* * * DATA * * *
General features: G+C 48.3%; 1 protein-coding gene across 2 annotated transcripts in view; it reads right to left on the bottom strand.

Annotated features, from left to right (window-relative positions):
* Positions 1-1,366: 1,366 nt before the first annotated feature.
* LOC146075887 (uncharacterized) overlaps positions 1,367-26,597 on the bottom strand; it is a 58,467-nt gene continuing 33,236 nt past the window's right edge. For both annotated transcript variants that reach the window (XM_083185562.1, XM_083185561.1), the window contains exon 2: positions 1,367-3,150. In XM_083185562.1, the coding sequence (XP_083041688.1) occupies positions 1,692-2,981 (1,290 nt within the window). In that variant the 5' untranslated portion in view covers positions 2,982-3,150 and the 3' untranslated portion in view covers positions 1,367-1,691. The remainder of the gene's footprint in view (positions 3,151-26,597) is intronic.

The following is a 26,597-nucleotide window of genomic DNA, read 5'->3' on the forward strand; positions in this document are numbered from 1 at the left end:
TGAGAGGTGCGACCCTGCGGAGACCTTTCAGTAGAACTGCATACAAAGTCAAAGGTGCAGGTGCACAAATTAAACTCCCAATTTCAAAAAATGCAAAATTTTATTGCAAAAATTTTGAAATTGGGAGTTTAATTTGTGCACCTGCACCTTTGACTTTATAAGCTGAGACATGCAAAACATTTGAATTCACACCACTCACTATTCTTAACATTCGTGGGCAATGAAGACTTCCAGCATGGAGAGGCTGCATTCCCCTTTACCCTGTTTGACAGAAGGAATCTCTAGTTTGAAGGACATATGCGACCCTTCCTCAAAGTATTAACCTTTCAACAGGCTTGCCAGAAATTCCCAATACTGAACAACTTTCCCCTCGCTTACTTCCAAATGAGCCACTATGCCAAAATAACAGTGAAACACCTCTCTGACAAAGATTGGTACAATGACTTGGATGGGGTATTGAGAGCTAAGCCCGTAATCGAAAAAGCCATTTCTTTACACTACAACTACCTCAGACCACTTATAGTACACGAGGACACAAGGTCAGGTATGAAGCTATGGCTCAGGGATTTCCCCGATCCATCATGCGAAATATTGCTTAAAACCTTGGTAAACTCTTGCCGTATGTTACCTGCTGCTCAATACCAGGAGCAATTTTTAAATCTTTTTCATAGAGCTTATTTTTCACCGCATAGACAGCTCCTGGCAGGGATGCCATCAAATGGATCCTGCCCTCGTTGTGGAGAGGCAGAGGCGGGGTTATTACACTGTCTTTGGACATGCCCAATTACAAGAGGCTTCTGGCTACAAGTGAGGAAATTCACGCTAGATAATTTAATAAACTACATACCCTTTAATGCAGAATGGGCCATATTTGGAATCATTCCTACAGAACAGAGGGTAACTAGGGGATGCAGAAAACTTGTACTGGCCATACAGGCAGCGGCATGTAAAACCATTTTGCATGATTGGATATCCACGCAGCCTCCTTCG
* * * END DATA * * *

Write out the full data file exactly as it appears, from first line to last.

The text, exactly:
General features: G+C 48.3%; 1 protein-coding gene across 2 annotated transcripts in view; it reads right to left on the bottom strand.

Annotated features, from left to right (window-relative positions):
* Positions 1-1,366: 1,366 nt before the first annotated feature.
* LOC146075887 (uncharacterized) overlaps positions 1,367-26,597 on the bottom strand; it is a 58,467-nt gene continuing 33,236 nt past the window's right edge. For both annotated transcript variants that reach the window (XM_083185562.1, XM_083185561.1), the window contains exon 2: positions 1,367-3,150. In XM_083185562.1, the coding sequence (XP_083041688.1) occupies positions 1,692-2,981 (1,290 nt within the window). In that variant the 5' untranslated portion in view covers positions 2,982-3,150 and the 3' untranslated portion in view covers positions 1,367-1,691. The remainder of the gene's footprint in view (positions 3,151-26,597) is intronic.

The following is a 26,597-nucleotide window of genomic DNA, read 5'->3' on the forward strand; positions in this document are numbered from 1 at the left end:
TGAGAGGTGCGACCCTGCGGAGACCTTTCAGTAGAACTGCATACAAAGTCAAAGGTGCAGGTGCACAAATTAAACTCCCAATTTCAAAAAATGCAAAATTTTATTGCAAAAATTTTGAAATTGGGAGTTTAATTTGTGCACCTGCACCTTTGACTTTATAAGCTGAGACATGCAAAACATTTGAATTCACACCACTCACTATTCTTAACATTCGTGGGCAATGAAGACTTCCAGCATGGAGAGGCTGCATTCCCCTTTACCCTGTTTGACAGAAGGAATCTCTAGTTTGAAGGACATATGCGACCCTTCCTCAAAGTATTAACCTTTCAACAGGCTTGCCAGAAATTCCCAATACTGAACAACTTTCCCCTCGCTTACTTCCAAATGAGCCACTATGCCAAAATAACAGTGAAACACCTCTCTGACAAAGATTGGTACAATGACTTGGATGGGGTATTGAGAGCTAAGCCCGTAATCGAAAAAGCCATTTCTTTACACTACAACTACCTCAGACCACTTATAGTACACGAGGACACAAGGTCAGGTATGAAGCTATGGCTCAGGGATTTCCCCGATCCATCATGCGAAATATTGCTTAAAACCTTGGTAAACTCTTGCCGTATGTTACCTGCTGCTCAATACCAGGAGCAATTTTTAAATCTTTTTCATAGAGCTTATTTTTCACCGCATAGACAGCTCCTGGCAGGGATGCCATCAAATGGATCCTGCCCTCGTTGTGGAGAGGCAGAGGCGGGGTTATTACACTGTCTTTGGACATGCCCAATTACAAGAGGCTTCTGGCTACAAGTGAGGAAATTCACGCTAGATAATTTAATAAACTACATACCCTTTAATGCAGAATGGGCCATATTTGGAATCATTCCTACAGAACAGAGGGTAACTAGGGGATGCAGAAAACTTGTACTGGCCATACAGGCAGCGGCATGTAAAACCATTTTGCATGATTGGATATCCACGCAGCCTCCTTCG